From about 8/9, they make their own lunch and occasionally mine about 1/2 the time.  If they want something different or on a weekend to eat at a different time then they make it.  Has never been a decision made “now they should do this”, just as they have become capable of doing stuff I leave them to it.
Untidyness aside they are both pretty capable around the house.  Never been an allocating chores person, more we’re a family so please muck in.  Being around in the day means that no housework fairy ever comes when they are out so they have always been a part of it. 

Sam rarely strayed far from me when he was young.  Even now he’s not that keen on groups unless I’m running them.  Not so much because he wamts to be with me,  I think it’s more that he’s comfortable in the expectations and boundaries.

I am sure some people looking in see Sam as quite over protected. Yet yesterday he confidently headed off round town with money to buy a birthday present for his friend and card, giftbag etc so he had it prepped to hand over.  He usually does go round the shops now while I run a group for younger HE children, this is town not our village where everyone knows us.  He decided what he wanted to eat and took himself to Subway to buy and eat lunch.  So was able to order (and budget – I’d handed over some cash for present and lunch).  Then be back on time to help me pack up.
After that we headed to Gosport where without a backwards look he was off on the ferry to Portsmouth to meet a friend for a sleepover. 

We did have some discussion about whether he even wanted me to meet him at the ferry today for the return leg. He did think seriously and decided he’s seen me have too many issues with bus drivers not understanding what ticket I wanted lately to feel confident buying a ticket. Sympathise with that one!  It is lovely to see them confidently stepping away, knowing they have the freedom to take steps when they feel ready for steps no problem with saying no I’m not ready; no heading off to a strange environment at 5, no having to catch a bus for school at 11, no class residentials where they are made to feel a baby if they don’t want to go.  All those things will come when they are ready if they are left until they feel safe.


Can I admit that 2016 was a good year? Enjoyable and productive, full of family, friends and fun.

Personally I end the year over a stone lighter (even allowing for Christmas) than I was back in May and feeling better for it.  I managed 9 big sewing projects. Ones below were my favourite.  I met my Goodreads challenge of 52 books (probably will make it 53 before the night is out) and used the challenge from Modern Mrs Darcy as motivation to read some different choices/ones that have sat on the shelf for years.   I even managed War and Peace and quite a decent quota of Shakespeare (still too many I don’t kno as well as I’d like).  I managed 30 – yes 30!!! – FutureLearn courses.  To be honest that was too many and made it in to work, there was a few more I didn’t finish/left.  That said there were some really, really good ones in there – Shakespeare in his World, Teaching Literacy through Film and A Royal History of Food and Feasting stick out.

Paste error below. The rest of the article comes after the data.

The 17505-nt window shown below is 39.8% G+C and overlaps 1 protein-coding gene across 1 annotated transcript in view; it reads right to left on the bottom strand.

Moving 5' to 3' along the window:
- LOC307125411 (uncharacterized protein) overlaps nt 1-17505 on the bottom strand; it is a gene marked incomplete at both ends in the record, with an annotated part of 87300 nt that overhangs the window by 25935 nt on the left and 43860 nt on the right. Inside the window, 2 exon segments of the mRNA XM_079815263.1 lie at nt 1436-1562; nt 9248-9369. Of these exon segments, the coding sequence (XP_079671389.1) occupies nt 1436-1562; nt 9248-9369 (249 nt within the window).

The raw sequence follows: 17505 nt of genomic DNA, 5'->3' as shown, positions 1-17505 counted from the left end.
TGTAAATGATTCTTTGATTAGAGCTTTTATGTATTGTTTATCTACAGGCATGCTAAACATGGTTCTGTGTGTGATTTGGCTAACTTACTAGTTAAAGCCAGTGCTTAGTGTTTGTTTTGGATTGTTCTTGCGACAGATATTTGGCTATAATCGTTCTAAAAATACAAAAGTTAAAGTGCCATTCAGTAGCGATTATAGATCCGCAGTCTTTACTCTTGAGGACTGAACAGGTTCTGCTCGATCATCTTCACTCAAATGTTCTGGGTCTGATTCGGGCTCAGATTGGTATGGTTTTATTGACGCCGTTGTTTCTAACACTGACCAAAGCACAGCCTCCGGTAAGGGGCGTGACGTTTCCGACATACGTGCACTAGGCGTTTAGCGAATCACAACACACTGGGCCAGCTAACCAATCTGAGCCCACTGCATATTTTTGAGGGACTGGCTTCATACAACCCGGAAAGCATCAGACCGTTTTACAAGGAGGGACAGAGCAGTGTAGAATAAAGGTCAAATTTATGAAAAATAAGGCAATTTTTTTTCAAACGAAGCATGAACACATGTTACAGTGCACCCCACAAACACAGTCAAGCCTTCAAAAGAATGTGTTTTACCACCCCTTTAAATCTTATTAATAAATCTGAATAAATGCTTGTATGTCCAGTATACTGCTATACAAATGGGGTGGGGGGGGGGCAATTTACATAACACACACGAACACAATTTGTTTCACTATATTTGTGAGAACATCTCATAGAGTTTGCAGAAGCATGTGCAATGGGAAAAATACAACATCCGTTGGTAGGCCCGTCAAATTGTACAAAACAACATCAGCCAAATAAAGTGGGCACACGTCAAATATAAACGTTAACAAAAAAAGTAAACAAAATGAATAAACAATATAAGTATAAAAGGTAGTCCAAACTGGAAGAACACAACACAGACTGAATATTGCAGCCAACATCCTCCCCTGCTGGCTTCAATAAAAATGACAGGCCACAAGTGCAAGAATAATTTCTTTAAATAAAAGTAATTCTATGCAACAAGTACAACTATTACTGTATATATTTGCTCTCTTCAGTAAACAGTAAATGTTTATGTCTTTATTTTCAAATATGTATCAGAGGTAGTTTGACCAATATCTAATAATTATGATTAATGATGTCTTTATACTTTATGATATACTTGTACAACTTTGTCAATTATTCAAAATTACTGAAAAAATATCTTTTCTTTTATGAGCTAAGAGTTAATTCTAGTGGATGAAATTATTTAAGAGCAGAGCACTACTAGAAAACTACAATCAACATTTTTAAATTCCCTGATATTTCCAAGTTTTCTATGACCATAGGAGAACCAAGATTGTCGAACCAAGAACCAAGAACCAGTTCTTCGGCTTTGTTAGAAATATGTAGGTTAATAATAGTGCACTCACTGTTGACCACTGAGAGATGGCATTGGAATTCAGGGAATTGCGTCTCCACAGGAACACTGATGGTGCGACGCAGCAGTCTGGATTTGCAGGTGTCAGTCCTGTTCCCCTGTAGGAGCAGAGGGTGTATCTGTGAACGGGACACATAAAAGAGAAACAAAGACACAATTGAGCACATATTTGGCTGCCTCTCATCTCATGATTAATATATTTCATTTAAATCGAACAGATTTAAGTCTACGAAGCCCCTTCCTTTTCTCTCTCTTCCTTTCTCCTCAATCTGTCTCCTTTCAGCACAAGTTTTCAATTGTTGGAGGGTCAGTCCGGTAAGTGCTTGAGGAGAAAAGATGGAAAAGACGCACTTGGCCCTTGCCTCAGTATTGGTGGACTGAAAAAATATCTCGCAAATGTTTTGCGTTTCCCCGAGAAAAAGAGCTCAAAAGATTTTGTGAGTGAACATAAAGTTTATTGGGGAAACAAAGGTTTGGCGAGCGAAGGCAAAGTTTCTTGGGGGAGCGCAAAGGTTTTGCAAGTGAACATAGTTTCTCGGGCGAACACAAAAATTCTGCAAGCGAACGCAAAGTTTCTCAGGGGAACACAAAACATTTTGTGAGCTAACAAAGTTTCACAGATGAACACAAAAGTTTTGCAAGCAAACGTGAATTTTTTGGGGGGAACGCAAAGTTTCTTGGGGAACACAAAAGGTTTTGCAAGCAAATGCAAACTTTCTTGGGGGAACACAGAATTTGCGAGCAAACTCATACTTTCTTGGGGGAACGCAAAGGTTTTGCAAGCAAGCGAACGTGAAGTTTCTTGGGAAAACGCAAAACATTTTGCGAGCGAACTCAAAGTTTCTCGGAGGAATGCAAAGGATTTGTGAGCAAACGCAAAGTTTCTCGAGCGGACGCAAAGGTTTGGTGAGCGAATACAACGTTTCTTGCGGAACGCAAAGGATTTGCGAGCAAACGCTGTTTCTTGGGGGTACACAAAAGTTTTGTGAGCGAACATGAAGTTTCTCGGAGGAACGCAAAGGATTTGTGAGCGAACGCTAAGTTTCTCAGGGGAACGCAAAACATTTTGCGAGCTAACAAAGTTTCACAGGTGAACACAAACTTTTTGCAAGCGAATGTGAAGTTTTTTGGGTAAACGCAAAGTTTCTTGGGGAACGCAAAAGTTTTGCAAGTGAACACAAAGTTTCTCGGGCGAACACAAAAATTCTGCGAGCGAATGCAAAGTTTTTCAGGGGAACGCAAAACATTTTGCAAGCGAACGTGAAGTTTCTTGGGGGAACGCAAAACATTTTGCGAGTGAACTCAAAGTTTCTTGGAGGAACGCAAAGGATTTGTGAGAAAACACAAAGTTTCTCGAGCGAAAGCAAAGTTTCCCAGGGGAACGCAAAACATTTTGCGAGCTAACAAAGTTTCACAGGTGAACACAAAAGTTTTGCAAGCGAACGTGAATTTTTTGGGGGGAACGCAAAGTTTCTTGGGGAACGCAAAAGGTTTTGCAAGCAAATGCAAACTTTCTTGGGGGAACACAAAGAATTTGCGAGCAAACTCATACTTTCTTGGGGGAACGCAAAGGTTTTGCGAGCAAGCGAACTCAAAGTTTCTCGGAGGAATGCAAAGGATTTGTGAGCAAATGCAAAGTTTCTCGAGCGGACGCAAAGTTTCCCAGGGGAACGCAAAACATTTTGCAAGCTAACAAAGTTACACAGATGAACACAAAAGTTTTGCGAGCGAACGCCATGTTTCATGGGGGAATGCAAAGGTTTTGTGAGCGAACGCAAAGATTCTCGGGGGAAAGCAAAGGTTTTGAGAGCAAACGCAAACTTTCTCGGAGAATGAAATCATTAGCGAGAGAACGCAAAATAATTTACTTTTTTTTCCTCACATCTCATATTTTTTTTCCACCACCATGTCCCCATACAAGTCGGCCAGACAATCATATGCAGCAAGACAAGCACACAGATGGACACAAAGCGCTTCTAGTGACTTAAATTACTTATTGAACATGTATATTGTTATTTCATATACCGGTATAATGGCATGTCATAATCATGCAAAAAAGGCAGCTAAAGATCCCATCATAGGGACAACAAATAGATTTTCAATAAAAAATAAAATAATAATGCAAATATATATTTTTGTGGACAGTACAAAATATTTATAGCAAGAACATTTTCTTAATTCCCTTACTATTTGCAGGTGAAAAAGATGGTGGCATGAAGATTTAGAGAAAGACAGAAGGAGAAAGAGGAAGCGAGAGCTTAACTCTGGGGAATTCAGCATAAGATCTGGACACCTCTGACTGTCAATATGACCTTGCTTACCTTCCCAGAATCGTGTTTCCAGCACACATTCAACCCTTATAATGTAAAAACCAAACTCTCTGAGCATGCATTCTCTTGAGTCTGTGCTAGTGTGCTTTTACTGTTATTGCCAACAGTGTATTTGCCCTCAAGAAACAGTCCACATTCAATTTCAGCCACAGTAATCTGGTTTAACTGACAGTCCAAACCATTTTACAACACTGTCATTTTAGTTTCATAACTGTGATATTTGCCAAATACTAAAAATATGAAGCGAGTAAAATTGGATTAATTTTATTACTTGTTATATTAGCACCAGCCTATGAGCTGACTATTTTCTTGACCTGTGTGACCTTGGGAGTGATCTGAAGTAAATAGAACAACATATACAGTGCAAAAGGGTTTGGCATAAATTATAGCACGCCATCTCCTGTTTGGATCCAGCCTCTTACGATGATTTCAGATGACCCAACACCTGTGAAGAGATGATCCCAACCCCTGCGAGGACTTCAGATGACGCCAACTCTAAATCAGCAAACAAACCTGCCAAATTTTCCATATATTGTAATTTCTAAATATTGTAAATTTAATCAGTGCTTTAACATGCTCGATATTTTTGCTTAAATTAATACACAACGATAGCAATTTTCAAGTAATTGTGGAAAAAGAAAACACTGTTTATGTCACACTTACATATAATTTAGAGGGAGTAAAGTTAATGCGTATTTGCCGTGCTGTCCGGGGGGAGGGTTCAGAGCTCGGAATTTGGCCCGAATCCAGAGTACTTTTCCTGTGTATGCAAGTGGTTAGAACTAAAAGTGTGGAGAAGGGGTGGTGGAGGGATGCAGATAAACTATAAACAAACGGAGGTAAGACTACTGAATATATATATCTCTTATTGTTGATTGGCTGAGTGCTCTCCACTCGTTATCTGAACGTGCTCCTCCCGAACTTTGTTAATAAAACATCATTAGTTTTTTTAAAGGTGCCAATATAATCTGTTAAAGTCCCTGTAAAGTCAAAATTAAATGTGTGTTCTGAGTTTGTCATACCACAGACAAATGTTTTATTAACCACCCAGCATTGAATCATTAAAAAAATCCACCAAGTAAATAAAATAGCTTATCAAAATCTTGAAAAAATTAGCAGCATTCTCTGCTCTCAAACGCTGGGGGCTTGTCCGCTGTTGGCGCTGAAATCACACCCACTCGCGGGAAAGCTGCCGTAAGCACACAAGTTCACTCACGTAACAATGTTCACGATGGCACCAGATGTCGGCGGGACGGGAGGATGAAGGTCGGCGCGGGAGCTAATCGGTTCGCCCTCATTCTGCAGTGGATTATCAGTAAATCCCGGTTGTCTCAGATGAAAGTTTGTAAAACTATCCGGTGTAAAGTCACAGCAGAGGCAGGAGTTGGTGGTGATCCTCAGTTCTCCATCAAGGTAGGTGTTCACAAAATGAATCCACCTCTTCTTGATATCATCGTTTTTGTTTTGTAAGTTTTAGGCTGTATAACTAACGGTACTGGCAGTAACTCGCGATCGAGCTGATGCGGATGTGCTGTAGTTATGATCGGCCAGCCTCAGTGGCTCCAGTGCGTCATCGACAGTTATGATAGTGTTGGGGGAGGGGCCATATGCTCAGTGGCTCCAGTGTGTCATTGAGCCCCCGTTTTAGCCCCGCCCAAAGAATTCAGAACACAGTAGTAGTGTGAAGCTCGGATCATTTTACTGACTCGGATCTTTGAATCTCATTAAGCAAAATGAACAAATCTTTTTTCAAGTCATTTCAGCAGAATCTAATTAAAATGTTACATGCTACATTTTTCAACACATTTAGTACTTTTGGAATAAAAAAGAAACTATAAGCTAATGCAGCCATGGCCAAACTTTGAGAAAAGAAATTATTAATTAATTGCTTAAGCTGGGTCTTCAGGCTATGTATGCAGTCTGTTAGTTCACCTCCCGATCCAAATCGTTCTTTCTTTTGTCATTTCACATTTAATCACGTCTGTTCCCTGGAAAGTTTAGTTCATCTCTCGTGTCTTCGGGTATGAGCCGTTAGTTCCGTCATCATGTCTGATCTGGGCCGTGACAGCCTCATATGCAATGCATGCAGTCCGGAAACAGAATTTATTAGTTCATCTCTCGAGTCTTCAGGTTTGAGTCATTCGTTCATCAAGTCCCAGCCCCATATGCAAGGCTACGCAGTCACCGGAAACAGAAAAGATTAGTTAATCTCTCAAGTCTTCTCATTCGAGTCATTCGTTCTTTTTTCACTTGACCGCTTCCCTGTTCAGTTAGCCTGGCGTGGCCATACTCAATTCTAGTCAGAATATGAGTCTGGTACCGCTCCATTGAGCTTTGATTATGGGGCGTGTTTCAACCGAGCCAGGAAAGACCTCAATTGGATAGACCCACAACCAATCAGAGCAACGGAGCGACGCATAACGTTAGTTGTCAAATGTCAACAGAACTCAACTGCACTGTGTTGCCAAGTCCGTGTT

As far as HE goes we’ve had some fantastic trips and lots of making use of what is on our door step, lots of fun project work and chilling at home too and regular HE groups that work well for us.

January – Romans were the order of the month and we seemed to be out a lot! This time in Wales.
February – I could have picked from loads of photos of hands on projects to show us being busy and productive at home, brilliant geology project but St Paul’s was the stand out trip of the year I think.
March – 2016 was the year I finally found a venue that I could run the HE group I have always wanted from. Here was an Easter session.
April – lots of time out but we were having huge fun in with lots of geology experiments and Surrealism themed art projects.

May – Spring had sprung and lots of photos of us hanging out by, in and on rivers for our geography project and in lots and lots of parks just because we could.
June- with our Dockyard pass due to expire we ended up there lots! Just as the’d put in an indoor assualt course (we bought a new pass!)
July – Summer meant work was set aside and the beach (and dockyard) embraced. The second half of the month was spent in Wales enjoying the peace.
August -bought many more days on the beach. My oldest friend visited so we had fun showing them about.
September – New academic year and new projects – lots of making food related models of human body parts.
October – Studying Queeen Victoria and having fun with friends seems to be the order of the month.
November – One of the real hits this academic year has been adopting a day that is pj day every week. We’re both thriving on it.

December – HE groups have gone from strength to strength this year. Lot of fun making bath bombs.

Balancing Act